Henry’s lessons are very simple:
- Hate is learned.
- You are not defined by what happens to you.
- Play the paw you are dealt.
- Just because you can’t do everything doesn’t give you permission to do nothing.
- Be the best You that you can be.
- Play to your strengths.
- Accept mistakes as learning opportunities.
- Connect with what and whom you care about.
These lessons are guidelines for living a healthy tolerant and fulfilled life and are the underpinnings of “Henry’s World,” and “What’s the Matter with Henry?” Both of these books are accompanied by unique “Kibble for Thought, Homework for Humans” workbooks, which were written for people of all ages, and all different kinds of adventures, in mind. The healing messages and challenges are for humans, the profits, above printing costs, go to help animals. Any animal group in the world can use these materials as fundraising tools.
Henry’s sister, Dolly, a poodle living the perfect dog life, was minding her business as the sole pet of the family in Cathy and Donna’s house when the pair decided to rescue the cat. Not consulted about adopting the kitten, nor part of the hours and hours each day spent answering the letters to Henry, the dog initially felt left out and dejected. However, after seeing the positive impact Henry had on people’s lives, Dolly decided she wanted to become involved in healing, as well. Dolly told her story in the book “What About Me? I’m Here too!” and her “Kibble for Thought” workbook, in an attempt to give humans an emotional vocabulary to support health. It speaks to all of us who feel invisible at times. Dolly is everyone: looking good on the outside but hiding her confusing feelings on the inside. Her book validates difficult and conflicting feelings and gives a wider vocabulary to express those feelings, even when love must be shared.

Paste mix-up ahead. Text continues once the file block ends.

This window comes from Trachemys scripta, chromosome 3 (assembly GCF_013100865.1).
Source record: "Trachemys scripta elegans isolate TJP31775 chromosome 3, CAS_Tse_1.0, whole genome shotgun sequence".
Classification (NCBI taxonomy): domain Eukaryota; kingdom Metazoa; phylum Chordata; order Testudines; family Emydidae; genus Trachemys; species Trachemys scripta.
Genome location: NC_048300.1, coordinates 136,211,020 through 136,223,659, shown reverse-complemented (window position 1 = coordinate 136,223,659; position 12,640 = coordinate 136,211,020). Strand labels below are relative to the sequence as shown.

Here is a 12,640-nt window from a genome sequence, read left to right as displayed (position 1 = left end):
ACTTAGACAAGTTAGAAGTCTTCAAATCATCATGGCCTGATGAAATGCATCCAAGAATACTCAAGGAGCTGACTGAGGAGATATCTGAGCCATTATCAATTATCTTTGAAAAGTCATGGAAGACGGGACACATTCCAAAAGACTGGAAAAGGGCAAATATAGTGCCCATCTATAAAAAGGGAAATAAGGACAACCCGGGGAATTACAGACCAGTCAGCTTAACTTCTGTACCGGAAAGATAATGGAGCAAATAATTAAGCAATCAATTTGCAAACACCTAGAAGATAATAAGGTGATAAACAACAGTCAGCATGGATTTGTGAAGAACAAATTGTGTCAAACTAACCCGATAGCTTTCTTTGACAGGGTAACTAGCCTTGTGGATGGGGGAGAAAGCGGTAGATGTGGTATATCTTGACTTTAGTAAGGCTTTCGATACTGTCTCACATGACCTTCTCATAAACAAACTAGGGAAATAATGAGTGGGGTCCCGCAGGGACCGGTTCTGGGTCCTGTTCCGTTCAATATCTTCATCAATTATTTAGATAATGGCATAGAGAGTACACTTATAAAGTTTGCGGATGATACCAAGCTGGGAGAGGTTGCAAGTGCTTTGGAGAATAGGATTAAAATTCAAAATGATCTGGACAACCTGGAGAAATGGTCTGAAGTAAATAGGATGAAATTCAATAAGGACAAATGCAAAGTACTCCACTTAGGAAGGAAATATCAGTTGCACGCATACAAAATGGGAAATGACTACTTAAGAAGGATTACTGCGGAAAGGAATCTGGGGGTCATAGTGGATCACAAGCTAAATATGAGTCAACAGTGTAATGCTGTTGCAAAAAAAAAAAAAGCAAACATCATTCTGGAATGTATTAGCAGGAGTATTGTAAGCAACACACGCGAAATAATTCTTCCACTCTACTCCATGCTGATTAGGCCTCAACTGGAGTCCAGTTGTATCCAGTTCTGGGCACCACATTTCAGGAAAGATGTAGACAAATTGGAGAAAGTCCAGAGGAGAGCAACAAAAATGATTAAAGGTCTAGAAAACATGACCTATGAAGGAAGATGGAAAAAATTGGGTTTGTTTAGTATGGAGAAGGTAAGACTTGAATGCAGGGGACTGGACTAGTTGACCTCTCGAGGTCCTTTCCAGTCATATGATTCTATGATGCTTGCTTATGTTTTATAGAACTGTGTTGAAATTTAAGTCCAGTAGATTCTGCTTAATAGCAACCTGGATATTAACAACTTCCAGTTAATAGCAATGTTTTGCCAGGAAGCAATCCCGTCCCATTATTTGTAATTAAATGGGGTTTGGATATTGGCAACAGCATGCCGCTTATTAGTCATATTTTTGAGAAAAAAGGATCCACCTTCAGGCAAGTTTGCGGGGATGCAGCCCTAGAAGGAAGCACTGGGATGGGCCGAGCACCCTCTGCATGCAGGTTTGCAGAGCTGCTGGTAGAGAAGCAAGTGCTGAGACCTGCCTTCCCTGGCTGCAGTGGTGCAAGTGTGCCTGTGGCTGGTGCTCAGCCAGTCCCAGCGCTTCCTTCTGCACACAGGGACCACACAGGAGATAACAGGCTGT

Why have the voices of Henry and Dolly connected so powerfully with followers from hugely varied backgrounds around the world? Animals are our safe havens, an unending source of unconditional love and acceptance. The National Institutes of Health acknowledges and researches the healing powers that animals exert on humans. No matter whether the animals are real, stuffed, or virtual, they become trusted confidants and helpers no regardless of the challenges their humans are facing.
“People speak to animals differently and more openly,” says Conheim. “They tell pets their secrets; they speak in a different tone to them.”
Whether the person is an injured Marine, a child who is different from others, a lonely challenged senior citizen, a curious child, an animal loving human, Henry and Dolly provide listening, loving, caring examples of connection to others. The pair, along with Henry’s two-legged Dachshund girlfriend Tink, teach humans by example to be curious, to learn the skills of resilience, and to focus on what they have, not on what they lack. They help people express their emotions, and, in the process, reveal their true selves to those around them.